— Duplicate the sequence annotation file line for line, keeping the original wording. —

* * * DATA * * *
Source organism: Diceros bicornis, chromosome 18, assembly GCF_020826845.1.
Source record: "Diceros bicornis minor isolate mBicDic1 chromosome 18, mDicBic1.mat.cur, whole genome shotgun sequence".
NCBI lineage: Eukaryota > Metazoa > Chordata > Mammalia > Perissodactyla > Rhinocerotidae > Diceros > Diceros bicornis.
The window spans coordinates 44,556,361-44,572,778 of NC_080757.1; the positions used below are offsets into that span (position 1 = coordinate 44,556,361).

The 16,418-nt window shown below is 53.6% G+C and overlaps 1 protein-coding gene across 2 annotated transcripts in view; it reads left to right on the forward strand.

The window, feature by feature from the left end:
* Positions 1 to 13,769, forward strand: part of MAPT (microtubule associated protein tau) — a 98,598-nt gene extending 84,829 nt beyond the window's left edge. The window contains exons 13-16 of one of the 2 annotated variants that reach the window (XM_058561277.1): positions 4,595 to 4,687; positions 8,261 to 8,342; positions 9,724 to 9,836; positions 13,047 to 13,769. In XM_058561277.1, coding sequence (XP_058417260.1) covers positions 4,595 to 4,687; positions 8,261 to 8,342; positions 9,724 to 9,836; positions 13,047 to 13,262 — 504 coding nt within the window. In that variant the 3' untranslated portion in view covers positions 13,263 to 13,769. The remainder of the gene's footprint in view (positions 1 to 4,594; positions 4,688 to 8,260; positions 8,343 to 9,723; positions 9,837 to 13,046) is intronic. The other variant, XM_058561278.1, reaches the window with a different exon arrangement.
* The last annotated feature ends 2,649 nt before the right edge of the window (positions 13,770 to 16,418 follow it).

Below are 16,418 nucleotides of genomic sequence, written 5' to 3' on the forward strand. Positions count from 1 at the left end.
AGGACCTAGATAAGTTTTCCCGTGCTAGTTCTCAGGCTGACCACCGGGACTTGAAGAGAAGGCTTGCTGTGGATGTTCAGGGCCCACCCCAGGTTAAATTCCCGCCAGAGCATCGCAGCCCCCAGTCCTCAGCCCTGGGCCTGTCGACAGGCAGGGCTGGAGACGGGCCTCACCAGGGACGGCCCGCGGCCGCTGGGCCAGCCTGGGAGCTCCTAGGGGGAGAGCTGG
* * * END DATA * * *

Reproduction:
Source organism: Diceros bicornis, chromosome 18, assembly GCF_020826845.1.
Source record: "Diceros bicornis minor isolate mBicDic1 chromosome 18, mDicBic1.mat.cur, whole genome shotgun sequence".
NCBI lineage: Eukaryota > Metazoa > Chordata > Mammalia > Perissodactyla > Rhinocerotidae > Diceros > Diceros bicornis.
The window spans coordinates 44,556,361-44,572,778 of NC_080757.1; the positions used below are offsets into that span (position 1 = coordinate 44,556,361).

The 16,418-nt window shown below is 53.6% G+C and overlaps 1 protein-coding gene across 2 annotated transcripts in view; it reads left to right on the forward strand.

The window, feature by feature from the left end:
* Positions 1 to 13,769, forward strand: part of MAPT (microtubule associated protein tau) — a 98,598-nt gene extending 84,829 nt beyond the window's left edge. The window contains exons 13-16 of one of the 2 annotated variants that reach the window (XM_058561277.1): positions 4,595 to 4,687; positions 8,261 to 8,342; positions 9,724 to 9,836; positions 13,047 to 13,769. In XM_058561277.1, coding sequence (XP_058417260.1) covers positions 4,595 to 4,687; positions 8,261 to 8,342; positions 9,724 to 9,836; positions 13,047 to 13,262 — 504 coding nt within the window. In that variant the 3' untranslated portion in view covers positions 13,263 to 13,769. The remainder of the gene's footprint in view (positions 1 to 4,594; positions 4,688 to 8,260; positions 8,343 to 9,723; positions 9,837 to 13,046) is intronic. The other variant, XM_058561278.1, reaches the window with a different exon arrangement.
* The last annotated feature ends 2,649 nt before the right edge of the window (positions 13,770 to 16,418 follow it).

Below are 16,418 nucleotides of genomic sequence, written 5' to 3' on the forward strand. Positions count from 1 at the left end.
AGGACCTAGATAAGTTTTCCCGTGCTAGTTCTCAGGCTGACCACCGGGACTTGAAGAGAAGGCTTGCTGTGGATGTTCAGGGCCCACCCCAGGTTAAATTCCCGCCAGAGCATCGCAGCCCCCAGTCCTCAGCCCTGGGCCTGTCGACAGGCAGGGCTGGAGACGGGCCTCACCAGGGACGGCCCGCGGCCGCTGGGCCAGCCTGGGAGCTCCTAGGGGGAGAGCTGG